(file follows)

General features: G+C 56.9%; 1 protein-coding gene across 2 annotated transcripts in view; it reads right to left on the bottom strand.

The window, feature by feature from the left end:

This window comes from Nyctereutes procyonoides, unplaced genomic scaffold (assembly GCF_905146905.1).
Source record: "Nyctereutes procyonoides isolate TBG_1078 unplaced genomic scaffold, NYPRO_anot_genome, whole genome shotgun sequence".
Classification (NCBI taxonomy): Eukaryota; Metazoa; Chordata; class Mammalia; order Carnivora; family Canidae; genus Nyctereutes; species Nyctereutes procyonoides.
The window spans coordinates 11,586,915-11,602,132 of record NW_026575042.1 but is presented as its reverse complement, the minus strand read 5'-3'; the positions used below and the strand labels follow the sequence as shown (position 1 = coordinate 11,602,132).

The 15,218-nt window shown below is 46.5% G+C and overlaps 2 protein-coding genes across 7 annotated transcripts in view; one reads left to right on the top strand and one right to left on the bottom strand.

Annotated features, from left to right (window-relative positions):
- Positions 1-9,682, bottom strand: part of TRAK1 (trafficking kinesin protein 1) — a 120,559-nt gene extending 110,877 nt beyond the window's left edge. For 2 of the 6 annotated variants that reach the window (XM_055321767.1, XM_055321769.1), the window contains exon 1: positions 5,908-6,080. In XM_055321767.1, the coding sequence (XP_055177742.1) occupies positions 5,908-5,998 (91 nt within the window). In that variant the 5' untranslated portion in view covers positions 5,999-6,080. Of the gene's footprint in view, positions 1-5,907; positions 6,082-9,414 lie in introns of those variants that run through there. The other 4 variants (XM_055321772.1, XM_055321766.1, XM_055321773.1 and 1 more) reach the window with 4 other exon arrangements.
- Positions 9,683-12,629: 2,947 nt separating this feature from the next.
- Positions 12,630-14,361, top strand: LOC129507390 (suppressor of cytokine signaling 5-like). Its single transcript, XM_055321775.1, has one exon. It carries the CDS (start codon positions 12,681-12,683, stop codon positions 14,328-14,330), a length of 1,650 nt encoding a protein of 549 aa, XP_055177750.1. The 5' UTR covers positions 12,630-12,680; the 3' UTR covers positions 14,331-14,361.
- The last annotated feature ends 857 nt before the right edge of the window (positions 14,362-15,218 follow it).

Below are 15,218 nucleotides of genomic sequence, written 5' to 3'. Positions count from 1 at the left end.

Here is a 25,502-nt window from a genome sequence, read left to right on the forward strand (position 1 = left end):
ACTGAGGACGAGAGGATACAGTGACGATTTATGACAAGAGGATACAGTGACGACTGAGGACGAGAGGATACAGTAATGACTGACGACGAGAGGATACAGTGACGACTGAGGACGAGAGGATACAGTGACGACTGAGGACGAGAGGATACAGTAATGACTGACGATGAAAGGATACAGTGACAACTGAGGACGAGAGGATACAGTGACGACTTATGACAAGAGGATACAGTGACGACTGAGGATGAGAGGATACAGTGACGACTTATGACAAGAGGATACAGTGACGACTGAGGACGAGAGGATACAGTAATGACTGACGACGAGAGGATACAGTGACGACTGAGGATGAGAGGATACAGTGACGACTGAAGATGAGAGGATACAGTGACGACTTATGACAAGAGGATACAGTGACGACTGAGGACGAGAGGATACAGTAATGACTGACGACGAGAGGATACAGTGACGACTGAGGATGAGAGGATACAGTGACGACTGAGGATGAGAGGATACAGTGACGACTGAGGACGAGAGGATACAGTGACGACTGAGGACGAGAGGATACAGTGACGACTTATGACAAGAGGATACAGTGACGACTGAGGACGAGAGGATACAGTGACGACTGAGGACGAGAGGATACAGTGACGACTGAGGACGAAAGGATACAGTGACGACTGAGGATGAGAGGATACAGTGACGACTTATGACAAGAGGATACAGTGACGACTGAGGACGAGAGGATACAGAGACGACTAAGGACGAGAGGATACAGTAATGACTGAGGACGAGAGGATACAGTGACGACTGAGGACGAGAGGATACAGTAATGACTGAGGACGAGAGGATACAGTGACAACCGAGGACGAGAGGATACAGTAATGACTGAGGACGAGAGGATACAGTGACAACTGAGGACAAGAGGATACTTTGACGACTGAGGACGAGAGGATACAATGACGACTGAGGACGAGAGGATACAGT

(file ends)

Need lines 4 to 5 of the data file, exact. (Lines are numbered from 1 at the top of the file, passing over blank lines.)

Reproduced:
Source record: "Nyctereutes procyonoides isolate TBG_1078 unplaced genomic scaffold, NYPRO_anot_genome, whole genome shotgun sequence".
Classification (NCBI taxonomy): Eukaryota; Metazoa; Chordata; class Mammalia; order Carnivora; family Canidae; genus Nyctereutes; species Nyctereutes procyonoides.